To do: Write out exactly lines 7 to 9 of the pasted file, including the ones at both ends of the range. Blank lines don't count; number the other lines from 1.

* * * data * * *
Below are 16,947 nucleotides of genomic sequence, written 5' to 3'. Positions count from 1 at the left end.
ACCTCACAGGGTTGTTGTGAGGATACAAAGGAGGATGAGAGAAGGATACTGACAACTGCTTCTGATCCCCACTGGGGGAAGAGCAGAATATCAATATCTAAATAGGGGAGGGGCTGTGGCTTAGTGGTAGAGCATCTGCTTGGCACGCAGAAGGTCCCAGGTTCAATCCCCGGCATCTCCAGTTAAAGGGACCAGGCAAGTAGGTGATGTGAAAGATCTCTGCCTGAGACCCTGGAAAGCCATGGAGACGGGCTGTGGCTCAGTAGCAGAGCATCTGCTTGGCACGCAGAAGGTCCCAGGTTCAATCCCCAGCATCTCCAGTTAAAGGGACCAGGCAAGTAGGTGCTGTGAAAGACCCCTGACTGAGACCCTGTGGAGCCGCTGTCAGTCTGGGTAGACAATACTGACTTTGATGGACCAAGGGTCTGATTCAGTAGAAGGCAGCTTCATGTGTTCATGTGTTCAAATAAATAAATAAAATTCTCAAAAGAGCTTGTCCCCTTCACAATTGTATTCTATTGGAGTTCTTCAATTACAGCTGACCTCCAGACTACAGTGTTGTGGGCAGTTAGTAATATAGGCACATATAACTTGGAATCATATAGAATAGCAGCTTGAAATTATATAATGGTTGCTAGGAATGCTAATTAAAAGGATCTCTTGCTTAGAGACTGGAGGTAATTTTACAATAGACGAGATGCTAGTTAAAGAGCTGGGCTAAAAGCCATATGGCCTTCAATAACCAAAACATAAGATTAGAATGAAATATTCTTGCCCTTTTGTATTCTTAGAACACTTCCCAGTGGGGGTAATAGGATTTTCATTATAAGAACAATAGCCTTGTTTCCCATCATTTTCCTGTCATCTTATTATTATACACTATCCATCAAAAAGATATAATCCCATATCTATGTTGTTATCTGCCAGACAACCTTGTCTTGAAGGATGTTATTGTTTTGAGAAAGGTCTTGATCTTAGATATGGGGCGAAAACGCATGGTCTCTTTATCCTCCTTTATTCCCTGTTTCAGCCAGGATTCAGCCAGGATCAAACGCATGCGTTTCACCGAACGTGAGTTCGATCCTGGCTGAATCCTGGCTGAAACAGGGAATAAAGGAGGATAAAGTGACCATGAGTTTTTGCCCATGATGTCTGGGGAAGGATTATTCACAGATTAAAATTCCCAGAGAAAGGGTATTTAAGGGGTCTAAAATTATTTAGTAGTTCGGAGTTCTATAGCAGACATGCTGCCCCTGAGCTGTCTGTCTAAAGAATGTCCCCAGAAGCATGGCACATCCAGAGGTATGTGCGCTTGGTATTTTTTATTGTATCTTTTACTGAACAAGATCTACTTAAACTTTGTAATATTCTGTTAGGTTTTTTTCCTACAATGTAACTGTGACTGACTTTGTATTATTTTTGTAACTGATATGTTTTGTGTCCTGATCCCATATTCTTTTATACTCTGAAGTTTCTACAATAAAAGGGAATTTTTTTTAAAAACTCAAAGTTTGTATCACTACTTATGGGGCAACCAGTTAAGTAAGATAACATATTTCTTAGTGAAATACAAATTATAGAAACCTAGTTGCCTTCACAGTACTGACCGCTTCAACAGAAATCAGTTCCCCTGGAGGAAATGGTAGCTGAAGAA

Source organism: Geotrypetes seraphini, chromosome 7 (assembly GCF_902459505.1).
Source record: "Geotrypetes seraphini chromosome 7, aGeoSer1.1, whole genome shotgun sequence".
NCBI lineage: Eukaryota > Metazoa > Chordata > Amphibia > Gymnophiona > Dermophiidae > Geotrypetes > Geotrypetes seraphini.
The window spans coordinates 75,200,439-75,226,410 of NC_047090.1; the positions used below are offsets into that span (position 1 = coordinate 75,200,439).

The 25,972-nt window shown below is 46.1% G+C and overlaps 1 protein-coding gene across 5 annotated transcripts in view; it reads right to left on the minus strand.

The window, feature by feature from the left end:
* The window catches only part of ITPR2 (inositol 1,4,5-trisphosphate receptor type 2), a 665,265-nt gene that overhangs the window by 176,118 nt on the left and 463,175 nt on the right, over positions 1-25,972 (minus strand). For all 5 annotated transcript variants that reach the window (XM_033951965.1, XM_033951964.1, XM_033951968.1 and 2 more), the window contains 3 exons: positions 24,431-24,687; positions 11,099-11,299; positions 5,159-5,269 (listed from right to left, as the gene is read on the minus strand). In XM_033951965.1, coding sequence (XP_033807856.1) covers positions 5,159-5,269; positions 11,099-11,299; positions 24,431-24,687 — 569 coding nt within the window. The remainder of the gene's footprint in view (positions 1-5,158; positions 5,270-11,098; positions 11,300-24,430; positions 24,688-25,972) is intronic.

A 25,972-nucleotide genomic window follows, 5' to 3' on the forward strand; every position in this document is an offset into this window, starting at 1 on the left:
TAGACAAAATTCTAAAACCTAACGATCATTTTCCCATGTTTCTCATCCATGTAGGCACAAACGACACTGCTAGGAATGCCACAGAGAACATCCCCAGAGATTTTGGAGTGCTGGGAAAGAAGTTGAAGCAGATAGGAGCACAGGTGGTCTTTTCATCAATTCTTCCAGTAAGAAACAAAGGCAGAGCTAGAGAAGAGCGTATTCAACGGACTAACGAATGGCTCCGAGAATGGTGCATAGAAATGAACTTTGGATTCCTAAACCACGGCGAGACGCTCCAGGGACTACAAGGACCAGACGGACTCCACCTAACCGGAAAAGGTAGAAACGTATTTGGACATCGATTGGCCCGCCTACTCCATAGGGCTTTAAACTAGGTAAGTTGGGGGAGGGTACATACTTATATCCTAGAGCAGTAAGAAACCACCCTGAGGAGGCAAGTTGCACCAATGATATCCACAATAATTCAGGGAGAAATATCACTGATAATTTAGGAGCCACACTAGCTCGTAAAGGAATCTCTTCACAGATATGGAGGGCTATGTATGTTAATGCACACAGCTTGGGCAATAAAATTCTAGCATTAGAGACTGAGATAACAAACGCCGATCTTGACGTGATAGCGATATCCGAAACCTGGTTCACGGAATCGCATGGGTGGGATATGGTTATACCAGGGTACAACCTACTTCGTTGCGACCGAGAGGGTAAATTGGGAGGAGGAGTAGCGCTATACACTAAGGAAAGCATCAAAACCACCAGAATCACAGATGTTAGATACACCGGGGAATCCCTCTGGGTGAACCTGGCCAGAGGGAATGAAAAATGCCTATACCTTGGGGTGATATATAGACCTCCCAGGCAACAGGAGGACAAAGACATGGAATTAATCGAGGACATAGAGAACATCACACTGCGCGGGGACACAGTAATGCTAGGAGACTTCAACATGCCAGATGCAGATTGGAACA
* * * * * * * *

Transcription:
The 25,972-nt window shown below is 46.1% G+C and overlaps 1 protein-coding gene across 5 annotated transcripts in view; it reads right to left on the minus strand.

The window, feature by feature from the left end:
* The window catches only part of ITPR2 (inositol 1,4,5-trisphosphate receptor type 2), a 665,265-nt gene that overhangs the window by 176,118 nt on the left and 463,175 nt on the right, over positions 1-25,972 (minus strand). For all 5 annotated transcript variants that reach the window (XM_033951965.1, XM_033951964.1, XM_033951968.1 and 2 more), the window contains 3 exons: positions 24,431-24,687; positions 11,099-11,299; positions 5,159-5,269 (listed from right to left, as the gene is read on the minus strand). In XM_033951965.1, coding sequence (XP_033807856.1) covers positions 5,159-5,269; positions 11,099-11,299; positions 24,431-24,687 — 569 coding nt within the window. The remainder of the gene's footprint in view (positions 1-5,158; positions 5,270-11,098; positions 11,300-24,430; positions 24,688-25,972) is intronic.